Kei te whai kiko te hanga hou o Te Papa Tongarewa
Te Papa’s new strategic direction takes shape
Kia ora, koutou
Ngā mihi o te Tau Hou
Happy New Year (if I can still say that!)
We thought it would be timely to update you about the exciting changes that are taking place at Te Papa and our new direction for the future.
From Mike Houlihan, Chief Executive, and Rhonda Paku, Acting Kaihautū:
On 14 February, Te Papa turned fifteen years old. The museum has been hugely successful, and we are now planning to ensure that our success continues into the future. Almost eighteen months ago, Te Papa began developing a vision and long-term strategic plan to guide us through the next ten years. We sought feedback on our proposed new vision – changing hearts, changing minds, and changing lives – from our own people, stakeholders, and partners. In response to these views, we began to look at how, as an organisation, we had to change and develop to achieve this new vision.
Towards the end of last year, working with our then Kaihautū, Michelle Hippolite, we consulted with staff on a proposed organisational structure. Having considered their feedback, we then made decisions about the structure Te Papa needs in order to deliver on our strategy. What we are going through now are the practical steps necessary to implement this new structure. We expect to have the new structure in place by the end of March, along with a new leadership team who have a wealth of experience in museums and a progressive view of what is possible in the sector.
From April, you will begin to see our new strategic direction take shape. Over time, you can expect a much greater turnover in our touring exhibitions, as well as more interactive ways of accessing them. We will also focus increasingly on collecting and recording the contemporary world in order to inform the future.
The Arts at Te Papa will have more floor space and be viewed in the broadest sense. This will include traditional art and visual culture, incorporating the fine arts, taonga Māori, Pacific arts, photography, new media, design, decorative and applied arts, and other forms of visual culture. We will also continue to honour mātauranga Māori, and the principles of the Treaty of Waitangi in the collection, preservation, and presentation of art.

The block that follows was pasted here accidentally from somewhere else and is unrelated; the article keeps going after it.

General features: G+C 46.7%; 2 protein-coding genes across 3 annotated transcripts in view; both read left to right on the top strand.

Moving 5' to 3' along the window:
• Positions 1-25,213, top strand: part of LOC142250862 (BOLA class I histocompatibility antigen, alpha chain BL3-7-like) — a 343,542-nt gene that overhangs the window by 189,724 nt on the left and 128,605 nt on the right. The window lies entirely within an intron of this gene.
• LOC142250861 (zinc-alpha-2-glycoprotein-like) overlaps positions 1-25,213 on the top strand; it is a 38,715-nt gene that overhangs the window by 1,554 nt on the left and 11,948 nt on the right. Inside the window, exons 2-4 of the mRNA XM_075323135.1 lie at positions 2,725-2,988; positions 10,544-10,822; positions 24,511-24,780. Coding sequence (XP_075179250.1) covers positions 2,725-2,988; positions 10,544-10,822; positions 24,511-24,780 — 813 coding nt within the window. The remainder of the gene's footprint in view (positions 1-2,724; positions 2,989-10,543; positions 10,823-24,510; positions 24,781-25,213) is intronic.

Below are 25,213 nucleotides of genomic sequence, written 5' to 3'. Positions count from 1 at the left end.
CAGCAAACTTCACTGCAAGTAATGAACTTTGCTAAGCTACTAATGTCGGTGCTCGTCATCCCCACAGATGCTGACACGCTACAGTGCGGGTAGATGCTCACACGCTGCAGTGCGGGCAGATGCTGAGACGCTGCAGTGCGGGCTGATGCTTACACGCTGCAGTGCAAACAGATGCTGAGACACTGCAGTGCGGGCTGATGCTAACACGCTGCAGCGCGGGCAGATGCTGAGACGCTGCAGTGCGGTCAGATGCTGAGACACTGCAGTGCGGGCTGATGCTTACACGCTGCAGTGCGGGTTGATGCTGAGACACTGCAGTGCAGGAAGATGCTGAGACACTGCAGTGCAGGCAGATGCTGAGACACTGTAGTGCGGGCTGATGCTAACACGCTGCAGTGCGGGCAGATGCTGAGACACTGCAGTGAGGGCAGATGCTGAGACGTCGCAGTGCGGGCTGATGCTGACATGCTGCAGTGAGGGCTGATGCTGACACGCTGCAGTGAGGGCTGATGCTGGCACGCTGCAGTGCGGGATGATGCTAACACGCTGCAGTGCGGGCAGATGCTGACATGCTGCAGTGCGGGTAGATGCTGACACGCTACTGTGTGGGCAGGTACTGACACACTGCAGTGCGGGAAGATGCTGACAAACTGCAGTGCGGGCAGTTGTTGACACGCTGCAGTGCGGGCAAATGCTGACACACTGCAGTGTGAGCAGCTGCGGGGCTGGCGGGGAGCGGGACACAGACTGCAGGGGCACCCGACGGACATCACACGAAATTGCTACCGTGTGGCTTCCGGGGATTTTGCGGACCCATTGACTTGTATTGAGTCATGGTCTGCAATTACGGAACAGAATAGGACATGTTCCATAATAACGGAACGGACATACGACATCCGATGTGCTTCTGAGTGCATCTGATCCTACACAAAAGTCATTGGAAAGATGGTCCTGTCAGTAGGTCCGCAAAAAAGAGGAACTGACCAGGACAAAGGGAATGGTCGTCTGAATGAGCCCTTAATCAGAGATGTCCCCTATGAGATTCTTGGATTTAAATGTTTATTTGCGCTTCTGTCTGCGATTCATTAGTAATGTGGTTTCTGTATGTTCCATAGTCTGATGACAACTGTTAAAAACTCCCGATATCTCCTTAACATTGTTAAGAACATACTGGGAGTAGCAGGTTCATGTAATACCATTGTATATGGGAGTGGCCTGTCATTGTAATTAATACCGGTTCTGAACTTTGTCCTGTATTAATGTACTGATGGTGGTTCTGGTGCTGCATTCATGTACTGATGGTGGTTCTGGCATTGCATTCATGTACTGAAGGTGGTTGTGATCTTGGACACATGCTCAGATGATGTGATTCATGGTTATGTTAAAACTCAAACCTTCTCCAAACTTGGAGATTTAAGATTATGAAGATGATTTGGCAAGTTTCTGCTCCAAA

There will be a greater emphasis on the important contribution Aotearoa New Zealand has made to science and technology on the world stage. We will continue our internationally recognised research to develop our knowledge and understanding of the natural world.
Te Papa will continue to challenge and empower people to have a positive impact on the nation. In practice, this will be delivered primarily through a new directorate, the Museum for the Future. While another directorate, the Museum of Living Cultures, will largely ensure that we continue to build on what has made Te Papa unique and successful. We will continue to provide a stimulating and inspiring experience that gives New Zealanders and international visitors an understanding of our unique cultures and of Aotearoa New Zealand’s place in the world.
We will also continue to care for all our taonga (treasures), but with an increased commitment to the principles of mana taonga (shared authority). Te Papa will share decision making with iwi, communities, and individuals in managing and understanding their taonga (treasures) and work with them to help tell their many stories.
This is an exciting time for Te Papa. We’re confident that our vision and the changes we are making will ensure that the museum meets the needs of today’s New Zealanders, and of the next generation, as we continue to supporting the museum, arts, culture, and heritage sector.
Please contact us if you have any queries or questions. National Services Te Paerangi will remain available to you in the same way we always have been.
Email National Services Te Paerangi.